Written by Jerry Engler Tuesday, 02 December 2008 14:23
I lost my box.
But there’s nothing too lost about thinking outside a box when you can sit on a rock on the lot behind the Free Press office dreaming of daffodils. Sometimes losing something is good, and sometimes it’s bad.
It keeps Todd Jost wondering about what you might do next, and the fear of being put in another one of my columns led Andy Kraus to consider leaving town to build a bridge in Greenwood County.
So, nothing is too lost except for poor Lost Springs. A community building advisory team came through from Kansas State University a couple of weeks ago. They recommended tearing down half the buildings in Lost Springs as eyesores, and severely dressing up of those that are left. That would make it the nearly lost Lost Springs—at least until the Santa Fe Trail tourist trade booms just a little more.
Yes, I know there were local people recruited for the K-State team, too. They were interested in keeping our small towns functioning.
We want other people’s money to keep our towns going. That’s why we employ folks to get grants and aid to save us, and expand us.
Yes, we’ve paid our fair share, too. And we want our fair share, which is everything we can get. As a matter of fact, we would be quite comfortable with more than our fair share.
We’re not going to buy it that deep in the dungeons below the White House, the fellow who dreamed up Roosevelt plans for getting rid of small farmers is in phase two of getting rid of the small towns that were their trade centers.
No, he couldn’t help it if automobiles made it possible for fewer farmers to drive 50 miles for goods and services instead of plentiful farmers driving horses needing a town every 10 miles.
We want to save nearly lost Lost Springs, and every other town like it. Let’s even find outside financing for a return of the former grandeur of the Pilsen dance hall.
That’s the problem with daffodils—they lead to such convoluted ways to get to a subject while skipping remodeling of the bank at Aulne.
Since the K-State guys said Hillsboro does best in the county, let’s quit picking on poor almost lost, nearly lost Lost Springs, and move on to highly hoped for Hillsboro.
I’d like to see Michelle Abbott-Becker or Teresa Huffman, as two of the best other people’s money getters we’ve ever seen, find a pink tutu grant for Hillsboro. If you don’t know these ladies, they are Marion County’s communications and emergency management, and economic development director, respectively.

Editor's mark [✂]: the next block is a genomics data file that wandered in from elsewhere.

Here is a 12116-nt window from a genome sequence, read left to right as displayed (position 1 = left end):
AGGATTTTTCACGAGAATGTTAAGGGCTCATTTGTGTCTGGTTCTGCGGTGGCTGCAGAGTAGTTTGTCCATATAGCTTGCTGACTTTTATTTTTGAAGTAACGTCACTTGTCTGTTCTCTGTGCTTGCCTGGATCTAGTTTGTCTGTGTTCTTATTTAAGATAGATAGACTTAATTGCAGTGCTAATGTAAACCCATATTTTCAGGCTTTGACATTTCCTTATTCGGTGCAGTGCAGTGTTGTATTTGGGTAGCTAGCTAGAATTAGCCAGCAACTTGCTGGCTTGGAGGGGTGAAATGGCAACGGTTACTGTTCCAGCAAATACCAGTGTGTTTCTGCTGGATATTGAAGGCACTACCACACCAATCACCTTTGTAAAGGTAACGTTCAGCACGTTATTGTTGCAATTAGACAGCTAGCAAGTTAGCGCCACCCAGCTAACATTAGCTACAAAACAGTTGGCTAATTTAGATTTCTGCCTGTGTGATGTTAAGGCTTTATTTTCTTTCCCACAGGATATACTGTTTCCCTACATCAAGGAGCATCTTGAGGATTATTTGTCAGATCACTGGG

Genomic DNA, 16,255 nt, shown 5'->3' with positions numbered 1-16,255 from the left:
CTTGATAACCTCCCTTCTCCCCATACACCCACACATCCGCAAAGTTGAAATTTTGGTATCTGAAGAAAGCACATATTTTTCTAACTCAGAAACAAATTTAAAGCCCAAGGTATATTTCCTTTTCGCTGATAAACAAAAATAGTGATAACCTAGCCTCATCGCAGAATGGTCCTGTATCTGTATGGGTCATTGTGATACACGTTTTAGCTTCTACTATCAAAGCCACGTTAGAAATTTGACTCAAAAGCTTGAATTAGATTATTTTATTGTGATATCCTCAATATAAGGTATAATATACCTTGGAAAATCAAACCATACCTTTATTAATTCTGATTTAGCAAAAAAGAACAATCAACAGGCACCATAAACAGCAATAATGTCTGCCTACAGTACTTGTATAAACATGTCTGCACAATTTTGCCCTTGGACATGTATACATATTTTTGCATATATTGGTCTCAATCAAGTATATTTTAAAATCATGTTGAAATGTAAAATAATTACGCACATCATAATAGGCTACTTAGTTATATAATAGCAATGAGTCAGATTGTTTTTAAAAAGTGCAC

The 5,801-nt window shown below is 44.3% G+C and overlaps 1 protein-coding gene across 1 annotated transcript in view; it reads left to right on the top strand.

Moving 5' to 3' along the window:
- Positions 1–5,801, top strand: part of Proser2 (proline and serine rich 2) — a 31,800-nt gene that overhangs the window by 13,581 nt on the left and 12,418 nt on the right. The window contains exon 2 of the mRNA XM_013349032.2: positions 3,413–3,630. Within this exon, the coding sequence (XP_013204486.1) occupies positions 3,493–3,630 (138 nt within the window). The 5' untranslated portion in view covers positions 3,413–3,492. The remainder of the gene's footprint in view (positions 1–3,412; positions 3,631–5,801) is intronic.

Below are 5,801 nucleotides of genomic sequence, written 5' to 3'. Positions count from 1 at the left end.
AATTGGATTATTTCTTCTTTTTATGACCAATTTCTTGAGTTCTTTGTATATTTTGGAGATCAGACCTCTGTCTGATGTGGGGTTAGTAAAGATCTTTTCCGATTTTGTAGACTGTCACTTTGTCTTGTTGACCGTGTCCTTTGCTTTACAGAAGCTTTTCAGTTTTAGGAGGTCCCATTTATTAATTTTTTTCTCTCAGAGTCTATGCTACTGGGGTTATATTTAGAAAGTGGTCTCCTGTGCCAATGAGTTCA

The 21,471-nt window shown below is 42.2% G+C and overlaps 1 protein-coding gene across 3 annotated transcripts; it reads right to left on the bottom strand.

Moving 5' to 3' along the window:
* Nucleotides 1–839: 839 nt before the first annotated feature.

Abbott-Becker gets us lots of Homeland Security money, and Huffman shows high promise for the agri-tourism business. We need them because we seem so truly inept and unperceiving when it comes to pink tutu money ourselves.
You see, Hillsboro lost a major industry when Miss Vicky’s School of Dance closed—although I’m sure many of you would rather see Brenda in her bloomers than me with a pink tutu—no, it’s my grandchildren who would need the tutus.
Hundreds and perhaps thousands of small children to whom pink tutus symbolized the dance with its amazing enhancements of coordination and music appreciation are lost to Hillsboro.
No longer do they take their lessons while their mothers cross the street for groceries, clothing, hardware or browsing through the Et Cetera Shop. No longer do their extended families make the annual trips into Hillsboro for recitals.
They have taken away with them a portion of the economic gains the town expects to get from Tabor College expansion and the addition of the welding school.
Surely Vicky Mohn left a former student who will step to the forefront to restart the program, even if takes a little help from friends or a pink tutu grant, using, dare I say it, other people’s money.
We want young families to live here which was proven with the aquatic park. Surely a pink tutu program is a choice for quality of life over money that will pay.
What else can there be in highly hoped for Hillsboro worth saving for quality? The town got Wendy’s, which everybody’s happy with, including me. But, however welcome Wendy’s is, other towns have its clones. It’s a chain.
What makes a town unique is a local restaurant like Olde Towne. Yes, there are chances my favorite cultural cuisine station may close, the same that all our visitors from elsewhere preferred.
Surely if we could come up with pink tutu money, we could come up with a way to keep quality of life by somehow saving Olde Towne.
Or, are Olde Towne and Lost Springs both to be lost because they lose money, or because nobody can come up with money to save them?
It seems we have to make choices, and sometimes they have to be made in the awkward moments when we can’t get access to other people’s money. Quality of life versus financial decisions of life, and the insight to tell when they’re different objectives, that’s what we need.
Who will care? Who will lose Lost Springs, pink tutus and Old Towne? Who will lose a quality of life?
Wasn’t there a community fund created for some of this? Or, was that for things we don’t have so we can have back the things we used to have, but we lost them? Now that would be quality.
Just don’t bother me about it. I’m walking down to Wendy’s because I’ve heard there’s a guy down there eating from a box that looks a lot like mine.